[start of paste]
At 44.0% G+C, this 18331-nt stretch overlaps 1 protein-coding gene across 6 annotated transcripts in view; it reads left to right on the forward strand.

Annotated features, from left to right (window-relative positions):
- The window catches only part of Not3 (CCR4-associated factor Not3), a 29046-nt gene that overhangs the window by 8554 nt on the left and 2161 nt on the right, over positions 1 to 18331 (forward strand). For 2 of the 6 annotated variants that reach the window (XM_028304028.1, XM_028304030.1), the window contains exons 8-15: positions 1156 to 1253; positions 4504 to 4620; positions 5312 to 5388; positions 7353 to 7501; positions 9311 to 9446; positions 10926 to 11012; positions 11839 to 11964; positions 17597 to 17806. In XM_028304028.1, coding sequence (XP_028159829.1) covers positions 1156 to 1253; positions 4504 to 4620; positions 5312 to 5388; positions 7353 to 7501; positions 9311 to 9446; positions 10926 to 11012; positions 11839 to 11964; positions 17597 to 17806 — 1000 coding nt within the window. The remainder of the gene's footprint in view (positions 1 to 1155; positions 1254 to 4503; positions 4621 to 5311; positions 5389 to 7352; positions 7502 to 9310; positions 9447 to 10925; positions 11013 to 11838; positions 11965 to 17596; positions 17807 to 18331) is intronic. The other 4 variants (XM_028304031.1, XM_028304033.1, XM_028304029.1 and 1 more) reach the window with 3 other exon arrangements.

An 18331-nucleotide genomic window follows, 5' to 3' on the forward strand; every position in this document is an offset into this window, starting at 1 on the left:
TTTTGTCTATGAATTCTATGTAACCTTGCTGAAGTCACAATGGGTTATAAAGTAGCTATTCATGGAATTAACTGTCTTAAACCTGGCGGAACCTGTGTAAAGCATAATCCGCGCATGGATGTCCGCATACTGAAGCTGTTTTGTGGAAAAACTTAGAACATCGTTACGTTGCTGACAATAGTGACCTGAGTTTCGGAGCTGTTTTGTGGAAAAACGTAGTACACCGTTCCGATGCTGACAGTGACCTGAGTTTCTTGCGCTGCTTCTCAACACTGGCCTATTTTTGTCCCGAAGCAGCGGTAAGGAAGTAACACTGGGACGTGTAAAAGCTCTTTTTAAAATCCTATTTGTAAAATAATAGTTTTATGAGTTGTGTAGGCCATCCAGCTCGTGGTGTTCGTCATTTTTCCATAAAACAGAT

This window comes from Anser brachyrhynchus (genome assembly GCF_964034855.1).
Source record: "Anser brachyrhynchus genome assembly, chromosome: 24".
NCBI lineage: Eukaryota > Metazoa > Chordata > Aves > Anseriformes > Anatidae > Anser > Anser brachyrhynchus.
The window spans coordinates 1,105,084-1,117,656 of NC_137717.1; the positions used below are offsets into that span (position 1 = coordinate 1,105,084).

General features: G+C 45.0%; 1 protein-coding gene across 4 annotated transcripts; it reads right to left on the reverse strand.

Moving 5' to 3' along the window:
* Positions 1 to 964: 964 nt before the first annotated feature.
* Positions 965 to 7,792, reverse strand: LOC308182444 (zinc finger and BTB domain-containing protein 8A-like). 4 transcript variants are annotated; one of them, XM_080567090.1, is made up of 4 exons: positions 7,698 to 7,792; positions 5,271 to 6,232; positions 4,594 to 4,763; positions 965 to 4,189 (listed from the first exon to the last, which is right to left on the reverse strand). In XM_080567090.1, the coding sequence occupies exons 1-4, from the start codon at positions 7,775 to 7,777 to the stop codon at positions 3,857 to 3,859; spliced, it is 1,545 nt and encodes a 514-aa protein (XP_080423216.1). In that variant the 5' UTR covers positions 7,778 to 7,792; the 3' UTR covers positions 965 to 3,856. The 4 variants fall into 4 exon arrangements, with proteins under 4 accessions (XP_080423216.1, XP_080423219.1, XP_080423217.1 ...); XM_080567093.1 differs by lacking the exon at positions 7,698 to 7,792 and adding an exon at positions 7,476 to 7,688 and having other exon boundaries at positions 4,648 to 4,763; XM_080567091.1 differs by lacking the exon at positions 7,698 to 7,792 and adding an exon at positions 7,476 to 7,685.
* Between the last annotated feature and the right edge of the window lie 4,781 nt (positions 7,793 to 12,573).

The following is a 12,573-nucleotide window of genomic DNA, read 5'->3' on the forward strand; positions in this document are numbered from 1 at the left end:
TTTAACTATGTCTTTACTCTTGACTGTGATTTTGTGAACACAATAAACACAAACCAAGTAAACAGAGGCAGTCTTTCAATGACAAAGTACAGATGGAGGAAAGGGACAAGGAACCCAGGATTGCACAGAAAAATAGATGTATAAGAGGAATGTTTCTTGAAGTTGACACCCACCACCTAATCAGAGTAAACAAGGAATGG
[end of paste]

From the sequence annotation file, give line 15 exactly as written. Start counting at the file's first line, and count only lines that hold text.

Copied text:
The following is a 12,573-nucleotide window of genomic DNA, read 5'->3' on the forward strand; positions in this document are numbered from 1 at the left end: